Apr 12, 2013 at 4:45pm
Unrest On The Labour Front
COMMENTARY ON THE CONTINUOUS UNREST ON THE LABOUR FRONT

The recent agitation, on the labour front, does not augur well for stability and cohesion needed to build the nation. Various worker organizations are on strike to back home their demand for enhanced service conditions as required by law, while others have also given signals of their readiness to withdraw their services. Though industrial actions are legitimate tools adopted by labour unions to press home demands, it is the last resort after exhausting all laid down rules. This is because of the negative consequences such decisions have on the nation’s socio-economic development. Human resource is a great asset to every nation, as such it is important to do everything humanly possible to protect and preserve their interest at all times. Even in situation where robots are to be used for any activity, they are manipulated by human beings. Steps being taken to handle the industrial agitation by government and those concerned have not been the best under the circumstances. This is because in the heat of such agitation where distribution of resources created by the working class appear not be to distributed equitably you expected nothing less than agitation to express their positions. And again, in a situation where the ability to pay which is the considerable factor in labour negotiations has been skewed towards another group of people to the neglect of others only goes to fuel the crisis.

The implementation of the Single Spine Pay Salary policy by government was received as welcome news to address the inequities in the public pay structure. It was also aimed at bridging the wide remuneration gap between the public and private sector workers. Just as with all policies and programmes, the implementation is definitely confronted with serious challenges that will require time to handle. Negotiation in the labour front which is a process through which parties move from their divergent positions to a point where agreement may be reached seems to have been thrown into the gutter. Now when ideal positions of the two sides in negotiations and the likely settlement position diverge greatly as we are witnessing now between labour organizations such as the doctors and the University lecturers, the chances of an impasse, breakdown and subsequent industrial unrest looms. Parties at the negotiating table to resolve labour disputes have instead of sticking to flexibility, collectivism, and voluntarism, are now rather sticking to entrenched positions. This has never helped in any negotiations. What has even compounded the situation is the resorting to the media in resolving sensitive labour issues when organizations such as medical doctors who are classified under essential services are involved. A show of inexperience by some media commentators and remarks by politicians over the issue is so disturbing and they only succeed in adding more insult to injury. In situations like this, people tend to forget, they are dealing with human beings who after all can be forced to rescind their decision under protest but cannot be compelled to deliver at a point of work.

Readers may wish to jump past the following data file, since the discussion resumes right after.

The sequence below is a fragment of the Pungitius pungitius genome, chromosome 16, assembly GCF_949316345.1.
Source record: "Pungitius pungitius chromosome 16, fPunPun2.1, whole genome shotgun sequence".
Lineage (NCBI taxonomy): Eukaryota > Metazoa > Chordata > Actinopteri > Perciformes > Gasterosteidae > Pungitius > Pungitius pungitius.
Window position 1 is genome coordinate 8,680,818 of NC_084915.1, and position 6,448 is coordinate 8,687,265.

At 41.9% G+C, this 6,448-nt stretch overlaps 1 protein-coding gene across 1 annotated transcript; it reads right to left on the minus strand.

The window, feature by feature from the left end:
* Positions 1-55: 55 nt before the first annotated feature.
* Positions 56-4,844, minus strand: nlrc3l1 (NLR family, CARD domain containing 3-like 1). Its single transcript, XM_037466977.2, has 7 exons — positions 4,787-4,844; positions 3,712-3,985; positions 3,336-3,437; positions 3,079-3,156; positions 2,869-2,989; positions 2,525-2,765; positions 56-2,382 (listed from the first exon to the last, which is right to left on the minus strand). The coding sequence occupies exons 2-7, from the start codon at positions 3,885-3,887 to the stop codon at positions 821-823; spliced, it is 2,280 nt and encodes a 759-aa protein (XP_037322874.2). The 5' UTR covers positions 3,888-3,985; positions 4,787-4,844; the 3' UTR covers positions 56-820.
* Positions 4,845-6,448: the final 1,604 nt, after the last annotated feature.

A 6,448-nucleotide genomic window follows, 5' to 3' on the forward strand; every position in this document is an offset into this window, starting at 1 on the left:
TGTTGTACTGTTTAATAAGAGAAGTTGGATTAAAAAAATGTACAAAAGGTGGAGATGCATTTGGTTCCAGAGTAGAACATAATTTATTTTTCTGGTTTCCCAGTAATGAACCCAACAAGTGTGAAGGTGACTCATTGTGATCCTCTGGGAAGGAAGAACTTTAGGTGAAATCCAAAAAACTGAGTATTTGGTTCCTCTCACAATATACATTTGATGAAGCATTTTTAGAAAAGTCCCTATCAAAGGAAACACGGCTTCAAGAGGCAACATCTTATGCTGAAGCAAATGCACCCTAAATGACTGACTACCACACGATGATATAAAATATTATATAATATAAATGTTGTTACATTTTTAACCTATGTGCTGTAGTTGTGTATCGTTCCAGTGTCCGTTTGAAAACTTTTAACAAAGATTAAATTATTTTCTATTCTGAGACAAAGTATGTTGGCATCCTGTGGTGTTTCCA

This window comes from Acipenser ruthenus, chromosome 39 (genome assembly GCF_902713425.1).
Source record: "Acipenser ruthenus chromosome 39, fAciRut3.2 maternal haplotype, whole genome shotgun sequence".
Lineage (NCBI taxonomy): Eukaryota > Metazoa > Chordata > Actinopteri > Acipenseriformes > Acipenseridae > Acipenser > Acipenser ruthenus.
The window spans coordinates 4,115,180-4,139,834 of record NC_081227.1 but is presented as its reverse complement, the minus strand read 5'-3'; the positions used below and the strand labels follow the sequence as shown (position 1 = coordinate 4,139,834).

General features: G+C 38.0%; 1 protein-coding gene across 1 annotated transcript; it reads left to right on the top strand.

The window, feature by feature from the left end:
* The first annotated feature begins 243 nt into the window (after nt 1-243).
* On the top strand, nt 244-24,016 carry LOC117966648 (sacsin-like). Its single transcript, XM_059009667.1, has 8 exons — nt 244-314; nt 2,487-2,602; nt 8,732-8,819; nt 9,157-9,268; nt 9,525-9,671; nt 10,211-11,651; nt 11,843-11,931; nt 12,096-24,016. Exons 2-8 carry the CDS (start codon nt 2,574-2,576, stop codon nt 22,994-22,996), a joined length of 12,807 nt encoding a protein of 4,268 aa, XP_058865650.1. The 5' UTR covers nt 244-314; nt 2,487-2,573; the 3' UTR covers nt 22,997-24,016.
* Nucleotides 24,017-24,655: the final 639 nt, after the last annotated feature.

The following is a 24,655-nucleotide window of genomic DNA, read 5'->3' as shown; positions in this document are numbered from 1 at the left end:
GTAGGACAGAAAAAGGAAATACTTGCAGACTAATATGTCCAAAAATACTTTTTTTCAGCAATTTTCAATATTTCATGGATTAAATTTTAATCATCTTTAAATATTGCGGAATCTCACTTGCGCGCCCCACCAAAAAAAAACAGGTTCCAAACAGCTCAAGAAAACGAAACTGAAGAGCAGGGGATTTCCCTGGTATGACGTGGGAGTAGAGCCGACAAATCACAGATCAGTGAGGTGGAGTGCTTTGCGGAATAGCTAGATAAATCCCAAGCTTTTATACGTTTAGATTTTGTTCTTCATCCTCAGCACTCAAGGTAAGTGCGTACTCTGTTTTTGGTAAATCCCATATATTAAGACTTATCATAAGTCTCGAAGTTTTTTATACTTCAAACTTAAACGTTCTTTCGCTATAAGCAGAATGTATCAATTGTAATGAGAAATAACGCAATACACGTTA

As we add our voice to the call on striking workers and other category of staff to rescind their decision and resume work, similar appeal goes to the government and all those who have a stake in finding solution to the ongoing industrial actions to act now.

BY: THOMAS NSOWAH-ADJEI, A JOURNALIST.
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